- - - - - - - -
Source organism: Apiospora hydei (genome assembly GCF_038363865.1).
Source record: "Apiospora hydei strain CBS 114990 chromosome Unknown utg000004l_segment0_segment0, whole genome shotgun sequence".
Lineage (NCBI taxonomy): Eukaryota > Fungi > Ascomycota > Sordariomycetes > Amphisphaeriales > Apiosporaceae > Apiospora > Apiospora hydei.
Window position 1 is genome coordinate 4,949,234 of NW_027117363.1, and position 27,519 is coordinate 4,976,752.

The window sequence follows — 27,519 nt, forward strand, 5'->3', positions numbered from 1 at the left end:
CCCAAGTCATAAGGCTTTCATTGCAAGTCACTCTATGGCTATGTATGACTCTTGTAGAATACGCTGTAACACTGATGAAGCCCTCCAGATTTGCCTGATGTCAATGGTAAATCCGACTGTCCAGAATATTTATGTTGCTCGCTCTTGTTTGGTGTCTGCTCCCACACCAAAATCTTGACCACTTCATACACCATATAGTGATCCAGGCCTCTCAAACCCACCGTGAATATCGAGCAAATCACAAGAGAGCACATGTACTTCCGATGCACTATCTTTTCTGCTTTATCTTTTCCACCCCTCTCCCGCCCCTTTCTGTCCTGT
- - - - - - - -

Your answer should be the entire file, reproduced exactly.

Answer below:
Source organism: Apiospora hydei (genome assembly GCF_038363865.1).
Source record: "Apiospora hydei strain CBS 114990 chromosome Unknown utg000004l_segment0_segment0, whole genome shotgun sequence".
Lineage (NCBI taxonomy): Eukaryota > Fungi > Ascomycota > Sordariomycetes > Amphisphaeriales > Apiosporaceae > Apiospora > Apiospora hydei.
Window position 1 is genome coordinate 4,949,234 of NW_027117363.1, and position 27,519 is coordinate 4,976,752.

The window sequence follows — 27,519 nt, forward strand, 5'->3', positions numbered from 1 at the left end:
CCCAAGTCATAAGGCTTTCATTGCAAGTCACTCTATGGCTATGTATGACTCTTGTAGAATACGCTGTAACACTGATGAAGCCCTCCAGATTTGCCTGATGTCAATGGTAAATCCGACTGTCCAGAATATTTATGTTGCTCGCTCTTGTTTGGTGTCTGCTCCCACACCAAAATCTTGACCACTTCATACACCATATAGTGATCCAGGCCTCTCAAACCCACCGTGAATATCGAGCAAATCACAAGAGAGCACATGTACTTCCGATGCACTATCTTTTCTGCTTTATCTTTTCCACCCCTCTCCCGCCCCTTTCTGTCCTGT